Environmental Influences on Child Health Outcomes (Utah Children's Study)

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Utah State University is partnering with the University of Utah and institutions from across the nation on the Environmental influences on Child Health Outcomes (ECHO) initiative. The goal is to follow children from the womb into childhood. This comprehensive investigation will combine existing Utah studies with those of other populations from across the country, expanding on longstanding collaborations between the University of Utah, Primary Childrens Hospital, Utah State University and hundreds of Utah families. What is currently called the Utah Childrens Project started as part of the National Childrens Study in 2009, and was in danger of terminating after NIH began shutting down that national study in 2012. Since then, local donors, participating families, and the University of Utah Department of Pediatrics, who see the value of the research, have been providing support to continue Utahs portion of the program. The new funding from the National Institutes of Health ECHO initiative will allow us to continue working with children and families who were in the National Children Study and follow their health and education trajectory.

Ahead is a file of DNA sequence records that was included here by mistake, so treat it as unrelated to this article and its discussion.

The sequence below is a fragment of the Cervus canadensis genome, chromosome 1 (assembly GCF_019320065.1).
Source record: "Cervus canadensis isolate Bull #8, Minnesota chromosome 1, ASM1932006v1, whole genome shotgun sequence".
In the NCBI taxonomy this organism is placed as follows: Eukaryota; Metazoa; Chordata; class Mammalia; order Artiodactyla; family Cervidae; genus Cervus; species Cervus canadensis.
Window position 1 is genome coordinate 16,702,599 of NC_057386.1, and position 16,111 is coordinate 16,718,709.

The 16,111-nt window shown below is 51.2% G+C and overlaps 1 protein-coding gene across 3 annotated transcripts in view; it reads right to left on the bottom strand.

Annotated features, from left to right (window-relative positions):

Experiences during sensitive developmental windows, including around the time of conception, later in pregnancy, and during infancy and early childhood, can have long-lasting effects on the health of children. These experiences encompass a broad range of exposures, from air pollution and chemicals in our neighborhoods, to societal factors such as stress, to individual behaviors like sleep and diet. They may act through any number of biological processes, for example changes in the expression of genes or development of the immune system.

This project along with 35 other research programs will enroll more than 50,000 children from diverse racial, geographic and socioeconomic backgrounds from across the U.S. Researchers will analyze existing data as well as follow study participants over time to address the early environmental origins of designated health conditions such as diabetes, obesity, autism, asthma, and premature birth. These investigations will help define some of the factors that contribute to health and disease, identify markers for early detection, and potentially methods for treatment and prevention.

We are currently in the process of re-enrolling participants from the National Childrens Study into the new study and collecting new assessment information. The Center for Persons with Disabilities site of the National Childrens Study, here in Cache Valley, enrolled more families than any other site in the country.